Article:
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The Fallen (2003)

| Action, Drama, War | 2003 (USA)
The story of ordinary men during WWII as seen from three different points of View.


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Credited cast:
Lt. Watts
Brian Bancale ...
US armored car
C.J. Barkus ...
Private Pulver
Maurizio Benazzo ...
Italian refugee
Ida Bernardini ...
Italian refugee
Gianluca Bianco ...
Sgt. Hoakes (as Mathew Black)
Paul Bomba ...
Italian soldier
Kenny Bowton ...
WC-51 / Halftracks
Bob Brown ...
Col. Bowen
Achim Buchner ...
Franz (as Achim Beuchner)
Ed Byrnes ...
WWII Allied tents


In the autumn of 1944, in Northern Italy, the German soldiers resist to the advancement of American forces in an Italy divided in fascist soldiers, communist partisans supported by the civilians and thugs. An American platoon led by Sergeant Malone is assigned to deliver supplies to the front. Meanwhile, the German Lieutenant Gunther tries to keep the morale and discipline of his needy soldiers, and faces many other problems when the Italian troop leaded by the aristocratic Lieutenant Gianini joins his doomed troop. The thugs leaded by Rossini act like vultures, plundering the remains after the battles. Written by Claudio Carvalho, Rio de Janeiro, Brazil

Plot Summary | Add Synopsis


In war the fallen are all heroes. See more »


Action | Drama | War


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Release Date:

2003 (USA)  »

Also Known As:

Derrotados  »

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Box Office


$600,000 (estimated)

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Technical Specs



Aspect Ratio:

2.35 : 1
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User Reviews

An Effective Portrayal of a Complex Corner at the End of WW II
23 March 2006 | by (Queens, NY) – See all my reviews

"The Fallen" at first seems like an old-fashioned World War II movie, opening with almost "Hogan's Heroes"-like humor with "Milo Minderbinder" of "Catch-22" like wheeling-dealing, but gradually develops into a moving and complex portrait of soldiers.

Most English-language films we have seen about GI's interacting with locals have been in French forests, but this is set in the more complex social, political and military environment of northern Italy at the close of the war, dealt with superficially in "Captain Corelli's Mandolin" and almost contemporaneously in Roberto Rossellini's "Paisà", which was also a series of vignettes.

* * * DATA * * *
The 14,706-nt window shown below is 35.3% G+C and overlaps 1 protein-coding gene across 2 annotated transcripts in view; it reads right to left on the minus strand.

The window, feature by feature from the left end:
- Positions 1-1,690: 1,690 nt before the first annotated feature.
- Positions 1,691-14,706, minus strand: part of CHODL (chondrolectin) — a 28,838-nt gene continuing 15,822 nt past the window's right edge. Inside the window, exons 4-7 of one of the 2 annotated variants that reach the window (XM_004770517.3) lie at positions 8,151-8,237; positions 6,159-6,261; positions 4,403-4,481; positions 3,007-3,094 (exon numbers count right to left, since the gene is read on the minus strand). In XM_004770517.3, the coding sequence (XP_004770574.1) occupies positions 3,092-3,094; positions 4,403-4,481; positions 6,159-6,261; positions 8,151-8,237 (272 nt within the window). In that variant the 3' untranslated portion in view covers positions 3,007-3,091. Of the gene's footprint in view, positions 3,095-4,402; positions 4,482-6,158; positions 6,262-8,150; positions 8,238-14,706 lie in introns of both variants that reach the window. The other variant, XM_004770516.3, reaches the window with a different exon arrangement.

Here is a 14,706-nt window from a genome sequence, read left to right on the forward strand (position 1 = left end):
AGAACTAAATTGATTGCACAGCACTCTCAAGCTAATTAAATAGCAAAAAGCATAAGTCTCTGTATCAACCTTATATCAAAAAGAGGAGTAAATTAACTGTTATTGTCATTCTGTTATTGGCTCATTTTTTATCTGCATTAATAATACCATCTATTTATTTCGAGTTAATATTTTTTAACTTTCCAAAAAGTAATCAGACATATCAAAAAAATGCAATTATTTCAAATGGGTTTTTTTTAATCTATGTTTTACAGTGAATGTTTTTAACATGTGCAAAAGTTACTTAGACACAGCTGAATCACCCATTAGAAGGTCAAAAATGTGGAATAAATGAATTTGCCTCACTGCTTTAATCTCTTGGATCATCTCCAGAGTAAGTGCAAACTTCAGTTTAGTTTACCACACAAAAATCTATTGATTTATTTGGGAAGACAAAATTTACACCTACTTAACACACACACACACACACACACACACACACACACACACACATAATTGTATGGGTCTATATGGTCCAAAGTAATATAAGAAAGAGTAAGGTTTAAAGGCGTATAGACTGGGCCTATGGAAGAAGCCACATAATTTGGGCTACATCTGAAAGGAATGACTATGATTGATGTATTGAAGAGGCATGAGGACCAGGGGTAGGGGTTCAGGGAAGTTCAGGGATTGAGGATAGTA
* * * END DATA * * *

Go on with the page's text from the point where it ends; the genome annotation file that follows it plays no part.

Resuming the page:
The very large ensemble that gets hard to differentiate individually includes Americans closing in on the Germans who are equally allies and occupiers to Italians buffeted by deposed fascists, Communist partisans, displaced peasants and apolitical criminals, an unusually diverse array of characters who all claim to be nationalists.

Like a Bill Maudlin cartoon, this is war from the GI's eye view; we don't see generals or hear discussions of strategy or tactics, just orders to follow. The American soldiers, as drawn by the script of Nick Day and Caio Ribeiro, are the most stereotyped from old movies, the hulking hillbilly, the Italian guy from Brooklyn who is delegated to do translations and community relations as the locals eagerly ask if he knows their cousins, the alcoholic officer in charge, etc. In the second half of the film, the Americans' portrayal sharpens up as the supply guys in the quartermaster corps are thrust into the front lines for the first time and there's less dialog and more taut action.

The German soldiers are the least stereotyped, despite many close-ups on their black crosses and Heil Hitler salutes. They are shown as professional, competent soldiers doing their job far from home in a crumbling situation, with limited supplies and manpower. Though sounding more like World War I trench movies (and characters on all sides recall relatives who were inspiring veterans), their discussions of the futility of continuing to fight are plausible and add complications to their actions.

The Italians are a mix of stereotypes and complexities. The sex-starved peasant women are just plain silly, and the Army, regardless of accurate issues of unpreparedness, looks like buffoons. The Mafiosi-like thug and his henchmen are the usual, but their interactions with the armies are interesting, even if it is never explained how they've avoided the war up to now. The refugees are both as haunted and resilient as "Mother Courage".

While far less bloody than "Saving Private Ryan", it is unpredictable what will happen to characters we get to care about and is unsparing in showing the personal devastation of war. Debut feature director Ari Taub does the fight scenes very up close and personal, and very effectively portrays a real sense of actual combat, particularly for a low-budget film.

The developing serious tone is undone many times by the melodramatic score which overemphasizes comedic elements of the absurdity of war. Period songs by interesting voices are used effectively throughout.

With each nationality speaking in their native tongues, the subtitles are black-lined and always legible. The subtitles are also thoughtfully provided even when characters are speaking English but with thick accents. Language communication issues are a key part of this story.

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